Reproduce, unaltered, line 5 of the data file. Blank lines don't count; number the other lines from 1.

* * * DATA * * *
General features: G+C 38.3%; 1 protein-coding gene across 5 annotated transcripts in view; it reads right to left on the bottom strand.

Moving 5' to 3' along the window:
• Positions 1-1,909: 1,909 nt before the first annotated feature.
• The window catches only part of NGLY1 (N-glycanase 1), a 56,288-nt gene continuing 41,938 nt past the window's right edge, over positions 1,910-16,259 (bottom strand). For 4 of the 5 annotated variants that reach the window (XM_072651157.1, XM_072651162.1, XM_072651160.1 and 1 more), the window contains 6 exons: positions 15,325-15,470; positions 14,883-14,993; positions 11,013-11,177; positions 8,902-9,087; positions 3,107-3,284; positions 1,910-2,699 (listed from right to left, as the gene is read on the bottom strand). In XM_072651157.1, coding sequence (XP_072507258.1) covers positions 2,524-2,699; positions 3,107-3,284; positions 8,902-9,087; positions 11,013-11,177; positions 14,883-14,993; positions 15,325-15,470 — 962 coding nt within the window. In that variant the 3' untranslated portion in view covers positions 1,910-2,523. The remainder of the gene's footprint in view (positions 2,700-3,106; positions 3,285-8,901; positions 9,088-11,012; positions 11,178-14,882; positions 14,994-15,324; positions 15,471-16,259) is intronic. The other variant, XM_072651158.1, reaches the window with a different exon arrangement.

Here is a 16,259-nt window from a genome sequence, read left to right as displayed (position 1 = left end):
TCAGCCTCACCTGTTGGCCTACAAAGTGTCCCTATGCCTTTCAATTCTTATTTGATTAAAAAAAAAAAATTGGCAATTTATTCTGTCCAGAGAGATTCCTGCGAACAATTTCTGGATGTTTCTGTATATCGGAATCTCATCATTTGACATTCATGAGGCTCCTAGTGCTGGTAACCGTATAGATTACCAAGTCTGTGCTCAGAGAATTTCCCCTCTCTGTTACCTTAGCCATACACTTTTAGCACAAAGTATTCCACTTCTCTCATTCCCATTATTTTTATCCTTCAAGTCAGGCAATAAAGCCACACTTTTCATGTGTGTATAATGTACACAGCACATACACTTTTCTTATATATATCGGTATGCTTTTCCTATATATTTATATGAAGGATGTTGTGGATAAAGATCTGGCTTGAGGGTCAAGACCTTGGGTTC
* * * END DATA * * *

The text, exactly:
Here is a 16,259-nt window from a genome sequence, read left to right as displayed (position 1 = left end):